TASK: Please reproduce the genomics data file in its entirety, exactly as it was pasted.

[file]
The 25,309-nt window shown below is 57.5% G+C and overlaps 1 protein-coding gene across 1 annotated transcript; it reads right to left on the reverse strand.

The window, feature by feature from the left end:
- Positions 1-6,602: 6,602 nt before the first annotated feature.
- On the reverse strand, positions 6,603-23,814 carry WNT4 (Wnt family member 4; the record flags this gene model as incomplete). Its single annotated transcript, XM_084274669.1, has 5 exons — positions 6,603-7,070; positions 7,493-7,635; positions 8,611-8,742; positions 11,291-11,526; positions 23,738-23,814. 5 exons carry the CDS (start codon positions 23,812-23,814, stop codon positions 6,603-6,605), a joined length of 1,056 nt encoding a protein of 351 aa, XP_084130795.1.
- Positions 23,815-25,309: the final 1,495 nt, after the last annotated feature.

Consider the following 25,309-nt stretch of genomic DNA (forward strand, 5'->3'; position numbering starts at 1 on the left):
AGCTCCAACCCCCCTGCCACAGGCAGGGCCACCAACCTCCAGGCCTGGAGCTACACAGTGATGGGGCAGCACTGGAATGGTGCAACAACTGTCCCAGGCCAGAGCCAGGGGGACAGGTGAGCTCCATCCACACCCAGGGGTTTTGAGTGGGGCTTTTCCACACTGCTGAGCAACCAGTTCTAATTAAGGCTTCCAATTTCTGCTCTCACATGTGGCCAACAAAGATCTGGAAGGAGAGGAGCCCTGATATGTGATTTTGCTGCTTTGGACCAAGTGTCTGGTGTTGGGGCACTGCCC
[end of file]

The 25,309-nt window shown below is 57.5% G+C and overlaps 1 protein-coding gene across 1 annotated transcript; it reads right to left on the reverse strand.

The window, feature by feature from the left end:
- Positions 1-6,602: 6,602 nt before the first annotated feature.
- On the reverse strand, positions 6,603-23,814 carry WNT4 (Wnt family member 4; the record flags this gene model as incomplete). Its single annotated transcript, XM_084274669.1, has 5 exons — positions 6,603-7,070; positions 7,493-7,635; positions 8,611-8,742; positions 11,291-11,526; positions 23,738-23,814. 5 exons carry the CDS (start codon positions 23,812-23,814, stop codon positions 6,603-6,605), a joined length of 1,056 nt encoding a protein of 351 aa, XP_084130795.1.
- Positions 23,815-25,309: the final 1,495 nt, after the last annotated feature.

Consider the following 25,309-nt stretch of genomic DNA (forward strand, 5'->3'; position numbering starts at 1 on the left):
AGCTCCAACCCCCCTGCCACAGGCAGGGCCACCAACCTCCAGGCCTGGAGCTACACAGTGATGGGGCAGCACTGGAATGGTGCAACAACTGTCCCAGGCCAGAGCCAGGGGGACAGGTGAGCTCCATCCACACCCAGGGGTTTTGAGTGGGGCTTTTCCACACTGCTGAGCAACCAGTTCTAATTAAGGCTTCCAATTTCTGCTCTCACATGTGGCCAACAAAGATCTGGAAGGAGAGGAGCCCTGATATGTGATTTTGCTGCTTTGGACCAAGTGTCTGGTGTTGGGGCACTGCCC